Irish vote to update constitution’s ‘women in the home’ clause gets complex

This year on International Women’s Day, the Irish are wrestling with questions over whether a woman’s place is still in the home and how to define a family, in a twin referendum on a constitution written in the 1930s.

What at first seemed like a simple decision of updating old-fashioned language around family and the role of women has become very complex, and it’s not at all clear which way the country will vote.

While there is widespread support for removing the outdated “women in the home” clause in the constitution, there is concern over what to replace it with. The second referendum will then tackle how to define a family. Polls opened Friday at 7 a.m. and close at 10 p.m. Results are expected midday Saturday.

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The part of the Irish constitution, which dates to 1937, that has attracted the most attention is a clause that says that “mothers shall not be obliged by economic necessity to engage in labour to the neglect of their duties in the home.”

Mary McAleese, the former president of Ireland, has said that there are parts of the constitution that have “just aged badly.” The “women in the home” clause, she said, was “no longer suited to an Ireland anxious to promote gender equality.”

In recent years, Ireland, once deeply conservative and among the poorest in Western Europe, has emerged as a socially liberal country. In 1995, Ireland voted to legalize divorce; in 2015, it was same-sex marriage; and in 2018, Ireland overturned its abortion ban.

At first it seemed that a simple rewording of the constitution would be a slam dunk for the government. While some polls have shown a lead for a “double yes” vote, analysts said that the outcome is far from certain given the confusion and criticism and the possibility of low voter turnout.

Tomas Finn, a lecturer in history at the University of Galway, said there had been a “desire to remove this language from the constitution for quite a long time, but the question became, what should replace it?”

He said that the government may have been “more successful to just delete it, because now it’s controversial, or at least there are concerns about the language proposed to replace it.”

Disability activists, lawyers and the Catholic Church are advocating for a “no” vote for the women clause because the new language introduces ideas about family members’ responsibility for caring for one another, and they say that the proposed changes raise concerns over care, disability and taxation.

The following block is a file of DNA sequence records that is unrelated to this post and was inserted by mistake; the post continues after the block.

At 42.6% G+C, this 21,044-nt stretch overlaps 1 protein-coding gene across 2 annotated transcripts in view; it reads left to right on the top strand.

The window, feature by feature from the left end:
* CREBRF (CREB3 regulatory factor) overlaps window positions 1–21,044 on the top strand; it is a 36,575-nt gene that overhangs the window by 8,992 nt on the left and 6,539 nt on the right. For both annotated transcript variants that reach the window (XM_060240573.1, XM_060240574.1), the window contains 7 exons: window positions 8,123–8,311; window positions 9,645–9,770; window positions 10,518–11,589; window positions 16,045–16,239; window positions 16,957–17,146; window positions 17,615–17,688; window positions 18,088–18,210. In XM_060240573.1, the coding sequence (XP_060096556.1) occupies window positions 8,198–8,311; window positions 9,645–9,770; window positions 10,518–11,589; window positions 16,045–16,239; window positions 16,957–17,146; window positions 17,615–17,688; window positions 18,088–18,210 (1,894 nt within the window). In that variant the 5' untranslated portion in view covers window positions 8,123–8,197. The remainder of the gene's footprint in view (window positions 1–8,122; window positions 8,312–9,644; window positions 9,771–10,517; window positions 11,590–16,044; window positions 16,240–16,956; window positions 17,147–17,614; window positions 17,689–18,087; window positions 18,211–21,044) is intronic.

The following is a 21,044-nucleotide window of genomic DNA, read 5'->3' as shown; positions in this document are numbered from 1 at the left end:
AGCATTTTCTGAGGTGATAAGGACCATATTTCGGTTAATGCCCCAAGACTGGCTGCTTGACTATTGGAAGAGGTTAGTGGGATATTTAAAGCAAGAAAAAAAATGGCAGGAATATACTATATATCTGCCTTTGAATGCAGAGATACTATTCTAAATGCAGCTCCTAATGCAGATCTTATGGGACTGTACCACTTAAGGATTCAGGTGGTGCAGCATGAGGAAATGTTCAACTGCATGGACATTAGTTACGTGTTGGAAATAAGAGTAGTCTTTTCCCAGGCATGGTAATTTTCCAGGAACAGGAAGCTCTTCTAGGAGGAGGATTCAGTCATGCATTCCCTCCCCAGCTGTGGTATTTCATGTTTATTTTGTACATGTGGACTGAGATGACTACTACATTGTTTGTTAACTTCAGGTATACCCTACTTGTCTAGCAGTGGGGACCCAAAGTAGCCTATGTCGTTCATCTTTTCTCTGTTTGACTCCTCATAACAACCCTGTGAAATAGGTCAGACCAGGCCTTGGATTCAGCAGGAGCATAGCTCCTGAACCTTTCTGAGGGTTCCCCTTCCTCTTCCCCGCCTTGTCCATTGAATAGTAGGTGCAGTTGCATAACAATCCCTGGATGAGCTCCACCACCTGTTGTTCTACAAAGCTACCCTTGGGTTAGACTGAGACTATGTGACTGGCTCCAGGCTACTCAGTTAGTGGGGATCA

The first proposed change is known as the “family amendment” and is presented to voters on a white slip of paper. This involves the definition of the family. The government wants to expand it beyond marriage to include those in “durable relationships.” This change, the government says, would recognize that families can be founded on relationships other than marriage, such as unmarried parents or a single parent or grandparents.

“I want there to be a yes vote that says all families are equal,” Prime Minister Leo Varadkar said in a recent interview. “It is about making sure that all families, in all their shapes and sizes in Ireland, are equal.” Varadkar is in a same-sex relationship but is not married.

More than 40 percent of children in Ireland are born outside of marriage.

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Critics have raised concerns about the term “durable relationship,” which they say is unclear, and that the vagueness of the term could have unforeseen legal consequences.

Michael McDowell, a lawyer and former justice minister, is among those who said he would be voting “no” in this referendum.

“Everyone knows whether or not they are married,” he wrote in a post on his website. “Nobody knows who is or who is not in a ‘durable relationship’ unless a court decides in a disputed case that it is ‘durable.’ Nobody knows how and when a ‘durable relationship’ between two adults ends in the eyes of the law.”

The second proposed change is known as the “care amendment” and is presented to voters on a green ballot paper. In this one, the government seeks to delete the text that says that “mothers shall not be obliged by economic necessity to engage in labor to the neglect of their duties in the home.” This text would be replaced with a passage that says the state will “strive” to support “the provision of care by members of a family to one another.”

Disability campaigners have said that the replacement text suggests that responsibility for caring for dependents lies chiefly within the family. They argue that it should be the responsibility of the state to look after all of its citizens equally.

“What started out as a straightforward ‘let’s delete this,’ has become more complex,” said Gail McElroy, a politics professor at Trinity College Dublin.

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